Keith Smith - My Blog

My Thoughts on Docker

Tuesday, June 30, 2015 - by Keith A. Smith

Docker uses Linux LXC to encapsulate a fixed environment into which you have built some software that depends on a stable config and wants isolation from everything else. To the software it feels like it is alone on a machine, but actually it is alone in what Docker calls a container.

You can have 100s to 1000s of containers running on one machine. You can also group containers together to make larger projects. Obviously with the encapsulation, you can patch or upgrade the OS without any fear it will break something running in a container. Unlike VMware the encapsulation is not on the chip level with a hypervisor, but on the OS level. So those big servers you have, the ones that can easily run heaps of things, but you don't really want to have heaps of VMs? (which really just passes the update/patch/reboot buck, if you think about it), these can run heaps of Containers. In my opinion Docker reminds me of bsd 4.0 jails, developed in 2000 for a hosting company which predated Solaris zones.

Docker has many concerns, particularly around security, which in turn can be a gating or otherwise limiting factor in acceptance by several industries. This is the nature of open source - there are many options as every individual that disagrees with someone else spawns his own solution addressing what he views as the most important problems. In the end there are many container options, even just in the case of linux.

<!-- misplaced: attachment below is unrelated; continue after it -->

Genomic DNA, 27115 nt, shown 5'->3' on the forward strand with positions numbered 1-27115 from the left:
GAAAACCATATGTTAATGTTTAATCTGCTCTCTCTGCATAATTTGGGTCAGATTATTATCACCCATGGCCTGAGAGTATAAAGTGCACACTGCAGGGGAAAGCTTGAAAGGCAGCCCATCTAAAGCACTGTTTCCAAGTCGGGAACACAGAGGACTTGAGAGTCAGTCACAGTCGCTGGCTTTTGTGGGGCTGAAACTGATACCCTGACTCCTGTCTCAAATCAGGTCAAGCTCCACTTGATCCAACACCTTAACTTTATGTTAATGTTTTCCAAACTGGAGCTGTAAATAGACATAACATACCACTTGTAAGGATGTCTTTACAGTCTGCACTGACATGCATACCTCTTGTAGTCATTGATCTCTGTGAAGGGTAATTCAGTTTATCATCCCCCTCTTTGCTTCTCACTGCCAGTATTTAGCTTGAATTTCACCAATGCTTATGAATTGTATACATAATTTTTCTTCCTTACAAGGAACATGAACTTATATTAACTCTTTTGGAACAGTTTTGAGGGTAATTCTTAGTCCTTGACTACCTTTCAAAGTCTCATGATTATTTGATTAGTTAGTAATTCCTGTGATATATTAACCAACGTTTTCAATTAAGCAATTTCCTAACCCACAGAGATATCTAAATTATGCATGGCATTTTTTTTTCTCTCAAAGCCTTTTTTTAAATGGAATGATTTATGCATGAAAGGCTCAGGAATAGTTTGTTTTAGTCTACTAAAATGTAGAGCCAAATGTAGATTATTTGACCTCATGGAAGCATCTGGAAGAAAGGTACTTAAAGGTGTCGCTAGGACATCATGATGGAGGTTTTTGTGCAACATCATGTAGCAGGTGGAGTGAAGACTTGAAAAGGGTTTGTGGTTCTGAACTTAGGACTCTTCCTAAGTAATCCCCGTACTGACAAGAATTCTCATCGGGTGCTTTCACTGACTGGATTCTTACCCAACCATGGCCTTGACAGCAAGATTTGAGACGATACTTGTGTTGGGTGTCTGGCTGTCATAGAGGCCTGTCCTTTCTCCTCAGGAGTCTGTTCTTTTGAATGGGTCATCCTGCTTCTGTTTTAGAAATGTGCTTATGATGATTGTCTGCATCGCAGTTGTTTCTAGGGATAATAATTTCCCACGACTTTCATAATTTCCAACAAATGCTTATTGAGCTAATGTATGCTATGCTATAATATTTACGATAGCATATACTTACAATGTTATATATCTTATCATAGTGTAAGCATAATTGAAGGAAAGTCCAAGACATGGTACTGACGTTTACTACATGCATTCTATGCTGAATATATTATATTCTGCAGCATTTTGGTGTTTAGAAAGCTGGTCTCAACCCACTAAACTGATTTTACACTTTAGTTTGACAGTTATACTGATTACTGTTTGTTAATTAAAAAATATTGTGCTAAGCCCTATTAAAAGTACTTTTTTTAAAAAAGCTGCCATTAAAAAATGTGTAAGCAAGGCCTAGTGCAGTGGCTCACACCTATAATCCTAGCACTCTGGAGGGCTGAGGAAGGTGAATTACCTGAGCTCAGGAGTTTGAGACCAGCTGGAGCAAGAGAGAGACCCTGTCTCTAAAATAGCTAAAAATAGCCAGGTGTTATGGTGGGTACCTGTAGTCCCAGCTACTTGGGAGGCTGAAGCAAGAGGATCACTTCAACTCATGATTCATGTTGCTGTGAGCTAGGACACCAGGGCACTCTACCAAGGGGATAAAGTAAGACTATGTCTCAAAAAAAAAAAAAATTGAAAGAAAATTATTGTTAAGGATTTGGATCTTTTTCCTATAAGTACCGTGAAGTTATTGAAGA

Companies that have embraced container-based virtualization more often have more than just one such technology in place. This year's openstack summit showed this strongly. I do see great potential with containers. One of the caveats i am facing right now when designing my potential future architecture, it is redundancy/availability. There is no live migration of containers. So you have to consider that. You would have redundant containers, but i can see where IP addressing can get a bit complicated when using keep-alive or ucarp. And this is because they wouldn't work at the container level, but at the docker host level. If you lose a container, the virtual IPs wouldn't be active on the other host. And docker uses its own network addressing for the containers. Therefore, essentially each docker host is a "router".
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